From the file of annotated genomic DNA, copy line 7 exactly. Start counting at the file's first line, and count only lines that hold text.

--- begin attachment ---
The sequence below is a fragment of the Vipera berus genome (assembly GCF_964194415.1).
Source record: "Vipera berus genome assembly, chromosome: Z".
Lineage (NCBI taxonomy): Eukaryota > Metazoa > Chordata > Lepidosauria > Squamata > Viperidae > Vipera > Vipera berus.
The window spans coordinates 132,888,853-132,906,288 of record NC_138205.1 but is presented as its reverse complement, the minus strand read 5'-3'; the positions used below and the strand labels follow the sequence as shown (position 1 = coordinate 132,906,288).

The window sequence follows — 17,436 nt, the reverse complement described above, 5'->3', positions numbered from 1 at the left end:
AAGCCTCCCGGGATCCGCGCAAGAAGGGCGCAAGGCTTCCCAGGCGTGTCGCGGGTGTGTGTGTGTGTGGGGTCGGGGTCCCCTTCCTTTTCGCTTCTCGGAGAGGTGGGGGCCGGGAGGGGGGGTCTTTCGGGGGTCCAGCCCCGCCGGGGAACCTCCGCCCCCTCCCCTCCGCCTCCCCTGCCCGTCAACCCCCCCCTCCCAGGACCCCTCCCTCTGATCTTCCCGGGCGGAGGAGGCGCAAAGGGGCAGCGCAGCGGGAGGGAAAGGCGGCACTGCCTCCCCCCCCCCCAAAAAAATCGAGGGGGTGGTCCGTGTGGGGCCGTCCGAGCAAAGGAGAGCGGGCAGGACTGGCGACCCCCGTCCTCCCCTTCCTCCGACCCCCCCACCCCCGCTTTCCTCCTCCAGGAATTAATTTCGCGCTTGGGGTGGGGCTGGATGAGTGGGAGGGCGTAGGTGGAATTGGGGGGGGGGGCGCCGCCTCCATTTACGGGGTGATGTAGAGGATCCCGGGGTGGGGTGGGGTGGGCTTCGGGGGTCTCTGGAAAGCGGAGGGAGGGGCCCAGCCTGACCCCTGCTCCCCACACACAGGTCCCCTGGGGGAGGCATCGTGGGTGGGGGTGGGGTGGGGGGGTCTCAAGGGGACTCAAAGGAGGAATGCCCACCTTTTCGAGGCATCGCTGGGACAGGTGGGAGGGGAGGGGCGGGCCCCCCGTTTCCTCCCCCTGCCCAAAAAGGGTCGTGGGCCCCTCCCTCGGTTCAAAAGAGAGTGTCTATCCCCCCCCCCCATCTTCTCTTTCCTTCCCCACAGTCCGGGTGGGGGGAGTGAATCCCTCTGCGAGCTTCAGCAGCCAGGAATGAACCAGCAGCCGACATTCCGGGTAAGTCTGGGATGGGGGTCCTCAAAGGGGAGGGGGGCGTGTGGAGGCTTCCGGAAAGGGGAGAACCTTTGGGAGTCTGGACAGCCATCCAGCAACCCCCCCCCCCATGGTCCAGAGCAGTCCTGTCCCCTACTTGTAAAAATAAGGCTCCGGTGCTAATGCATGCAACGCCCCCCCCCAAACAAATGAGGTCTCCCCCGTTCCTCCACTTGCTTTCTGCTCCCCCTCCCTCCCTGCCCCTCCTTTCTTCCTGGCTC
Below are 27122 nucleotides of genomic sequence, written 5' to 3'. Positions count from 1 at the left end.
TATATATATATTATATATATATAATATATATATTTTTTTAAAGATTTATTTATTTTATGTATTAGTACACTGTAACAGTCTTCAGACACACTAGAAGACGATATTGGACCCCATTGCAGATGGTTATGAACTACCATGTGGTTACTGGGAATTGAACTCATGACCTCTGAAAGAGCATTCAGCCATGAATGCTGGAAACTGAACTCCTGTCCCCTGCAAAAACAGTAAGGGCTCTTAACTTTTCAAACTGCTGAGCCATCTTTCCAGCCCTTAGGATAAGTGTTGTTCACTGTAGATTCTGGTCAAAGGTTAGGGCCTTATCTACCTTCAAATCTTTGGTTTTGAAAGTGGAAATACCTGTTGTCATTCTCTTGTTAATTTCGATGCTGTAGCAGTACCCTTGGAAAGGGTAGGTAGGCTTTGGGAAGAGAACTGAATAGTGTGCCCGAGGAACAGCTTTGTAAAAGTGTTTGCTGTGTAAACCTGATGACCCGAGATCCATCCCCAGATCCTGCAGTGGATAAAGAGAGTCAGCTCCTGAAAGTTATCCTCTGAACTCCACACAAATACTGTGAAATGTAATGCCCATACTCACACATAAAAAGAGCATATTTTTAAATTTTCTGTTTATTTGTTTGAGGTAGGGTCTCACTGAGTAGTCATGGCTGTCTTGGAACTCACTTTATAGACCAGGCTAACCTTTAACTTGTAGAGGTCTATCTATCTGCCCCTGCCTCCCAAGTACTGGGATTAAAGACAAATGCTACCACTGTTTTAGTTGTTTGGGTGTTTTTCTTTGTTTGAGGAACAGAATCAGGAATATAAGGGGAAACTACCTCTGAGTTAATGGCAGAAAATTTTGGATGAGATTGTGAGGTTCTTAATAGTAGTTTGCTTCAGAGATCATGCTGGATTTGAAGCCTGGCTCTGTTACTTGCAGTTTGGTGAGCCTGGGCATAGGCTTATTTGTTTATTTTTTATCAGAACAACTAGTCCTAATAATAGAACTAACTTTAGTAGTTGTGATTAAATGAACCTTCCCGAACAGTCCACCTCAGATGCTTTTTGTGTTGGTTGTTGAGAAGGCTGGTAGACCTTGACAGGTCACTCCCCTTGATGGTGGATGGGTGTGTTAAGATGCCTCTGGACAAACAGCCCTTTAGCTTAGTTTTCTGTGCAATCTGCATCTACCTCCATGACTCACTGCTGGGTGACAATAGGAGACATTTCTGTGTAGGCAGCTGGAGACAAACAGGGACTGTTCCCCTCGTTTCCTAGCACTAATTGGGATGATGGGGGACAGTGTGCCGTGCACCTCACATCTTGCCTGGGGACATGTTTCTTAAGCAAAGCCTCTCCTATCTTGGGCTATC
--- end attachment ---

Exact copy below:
Below are 27122 nucleotides of genomic sequence, written 5' to 3'. Positions count from 1 at the left end.